Knight Fall

An amusing popcorn romp through the Middle Ages gets sappy and slushy.

Who doesn't like a happy fun movie? Happy fun movies are what make America great! Sadly, most attempts at happy fun movieness produce only boring discouraging films which make the average film critic want to drink even more of the vile liquors that support them in their unrewarding job.

Not so with A Knight's Tale. It's an amusing romp through the late middle ages, with the occasional witty line and lots and lots of scenes that include no computer-enhanced demolition. In fact, in the entire course of A Knight's Tale, nothing explodes ... except the happy fun times!

Of course, all good things must pass, and the happy fun times of A Knight's Tale peter out about two thirds of the way through, when it becomes a bit maudlin and sappy and sentimental, and, of course, somewhat slushy and schmaltzy. A little mawkish, too. Maybe slightly bathetic, even.

Still, it starts well and, while never quite reaching the heights of a Shakespearean romance or a Bing Crosby/Bob Hope comedy, it still manages to pay back the majority of the admission price.

It begins, as all great teen-sex, rock-and-roll comedies do, in the 14th century. A knight has just passed away and his faithful squires are left with no food. Resourcefully, the most handsome among them decides to don the knight's armor and become the hero of the movie.

This works out swimmingly, as the most handsome among them is played by Heath Ledger, who, coincidentally, is very handsome. The squires and their fake knight then go around entering jousting tournaments in order to win enough money to avoid starvation and plague and all those other things that the middle ages had in abundance. Like rats and war and genocide.

Along the way, they encounter a naked man who promises to help them in their little scam by producing fake documents of nobility, needed for entering the fun and deadly tournaments. The man, oddly, is named Geoffrey Chaucer, and he seems to be something of a poet. After clothing him with what the Medievals liked to call "raiments," or maybe just "clothes," the fake knight, now calling himself Sir Ulrich Von Lichtenstein, because that sounded a lot classier than "William the Poor Thatcher's Handsome But Penniless Son," heads off to the tournaments. He wins every time.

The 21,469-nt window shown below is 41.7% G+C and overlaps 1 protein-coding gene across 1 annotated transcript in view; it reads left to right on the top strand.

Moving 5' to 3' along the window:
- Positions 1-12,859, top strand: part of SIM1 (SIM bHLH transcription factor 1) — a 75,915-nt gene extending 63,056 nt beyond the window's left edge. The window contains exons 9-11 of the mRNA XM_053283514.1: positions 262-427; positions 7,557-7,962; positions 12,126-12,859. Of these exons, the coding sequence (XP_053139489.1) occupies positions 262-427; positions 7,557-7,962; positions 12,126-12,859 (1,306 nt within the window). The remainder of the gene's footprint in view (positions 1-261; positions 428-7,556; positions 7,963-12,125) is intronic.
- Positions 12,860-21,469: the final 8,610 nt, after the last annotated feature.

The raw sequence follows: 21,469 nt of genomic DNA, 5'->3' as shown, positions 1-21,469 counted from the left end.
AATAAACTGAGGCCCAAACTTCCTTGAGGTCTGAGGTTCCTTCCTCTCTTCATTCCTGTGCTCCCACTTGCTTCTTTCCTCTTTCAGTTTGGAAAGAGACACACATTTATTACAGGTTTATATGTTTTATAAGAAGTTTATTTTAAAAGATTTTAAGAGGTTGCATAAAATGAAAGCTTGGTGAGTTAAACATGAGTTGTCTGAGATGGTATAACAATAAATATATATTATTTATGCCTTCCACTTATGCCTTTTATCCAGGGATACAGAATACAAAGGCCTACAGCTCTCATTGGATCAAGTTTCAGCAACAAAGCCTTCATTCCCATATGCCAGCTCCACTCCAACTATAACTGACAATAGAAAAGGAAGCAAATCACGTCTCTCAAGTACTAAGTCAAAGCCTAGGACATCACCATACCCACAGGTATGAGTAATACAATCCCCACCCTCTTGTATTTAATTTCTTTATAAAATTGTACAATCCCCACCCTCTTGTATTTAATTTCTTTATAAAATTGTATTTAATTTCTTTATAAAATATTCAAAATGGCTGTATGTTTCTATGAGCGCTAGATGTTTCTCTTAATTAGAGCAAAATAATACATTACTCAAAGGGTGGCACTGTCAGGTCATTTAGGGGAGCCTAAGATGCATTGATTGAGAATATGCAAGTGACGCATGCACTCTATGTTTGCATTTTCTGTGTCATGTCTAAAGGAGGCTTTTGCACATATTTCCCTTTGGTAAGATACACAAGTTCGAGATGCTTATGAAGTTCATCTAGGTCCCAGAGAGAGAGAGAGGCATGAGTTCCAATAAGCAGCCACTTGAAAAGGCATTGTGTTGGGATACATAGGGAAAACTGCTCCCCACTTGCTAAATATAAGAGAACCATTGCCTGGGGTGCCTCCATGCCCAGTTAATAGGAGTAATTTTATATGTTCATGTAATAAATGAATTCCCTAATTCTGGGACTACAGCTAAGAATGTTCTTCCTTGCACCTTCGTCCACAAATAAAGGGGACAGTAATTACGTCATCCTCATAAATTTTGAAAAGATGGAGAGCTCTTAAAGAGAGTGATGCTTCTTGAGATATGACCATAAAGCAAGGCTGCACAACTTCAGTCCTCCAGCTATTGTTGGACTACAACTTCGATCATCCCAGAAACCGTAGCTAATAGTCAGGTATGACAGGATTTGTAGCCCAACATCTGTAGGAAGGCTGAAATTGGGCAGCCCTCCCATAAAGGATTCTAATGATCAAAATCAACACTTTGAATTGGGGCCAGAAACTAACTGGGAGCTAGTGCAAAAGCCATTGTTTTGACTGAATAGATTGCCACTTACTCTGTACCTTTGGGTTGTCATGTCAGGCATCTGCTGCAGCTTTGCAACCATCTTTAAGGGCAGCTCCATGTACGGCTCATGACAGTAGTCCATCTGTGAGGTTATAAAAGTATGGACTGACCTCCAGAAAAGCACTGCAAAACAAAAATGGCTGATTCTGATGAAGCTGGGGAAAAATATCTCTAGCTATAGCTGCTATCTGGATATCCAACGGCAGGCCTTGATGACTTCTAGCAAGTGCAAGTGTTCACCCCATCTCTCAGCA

Of course, this will not do, as one of the basic formulas of any movie is that there has to be some conflict, and if the hero is incapable of being defeated, well, that gets in the way of all the drama and stuff. Thus, a really mean knight named Count Adhemar, who is so evil that he's actually French, turns up to challenge Sir Ulrich (a.k.a. William the Poor Thatcher's Handsome But Penniless Son) for the hand of the beautiful young Lady Jocelyn. Also, to beat the snot out of him in the jousting tournament.

With the basic conflict set up there's lots of love and misunderstanding and jousting and such to fill out the remaining hour of the film. There's also dancing and rock music, one of which was very popular in the middle ages.

The dancing and the jousting are all delightfully entertaining, the kind of eye candy that, for my money, works a lot better than enormous fireballs and showers of debris. Of course, it's a lot easier just to make something explode than it is to train a bunch of people to ride around on horses or to dance in perfect formation, so I imagine that ultimately we'll see less and less of this sort of thing and more and more stuff involving fire and loud noises. So, you know, get it while you can.

On the downside, the best actors in A Knight's Tale are in the secondary roles. Paul Bettany, who plays Chaucer, is a real charmer, and Mark Addy, who plays one of the squires, is pretty much wasted here as he's given no comedic lines. I guess that since he's done hard, gritty drama in the role of Fred Flintstone in last year's Viva Rock Vegas he no longer feels the need to be amusing.

Laura Fraser, who was smashing as Lavinia in 1999's underrated Titus is given a small role as a blacksmith, and she also doesn't have much material. Finally, Rufus Sewell, who's largely underutilized in Hollywood (although he did have the lead in 1998's Dark City) plays the villain, a role that his rather dark and raw-boned good looks seem to have condemned him to.

Still, these are small quibbles. A Knight's Tale is competently shot, the sets and the lead actors are equally pretty, there's a few good jokes and the pacing is right on the money until the film decides to get serious. As far as the current crop of popcorn movies go, A Knight's Tale is not a bad pick, and is certainly a lot better than anything featuring mummies.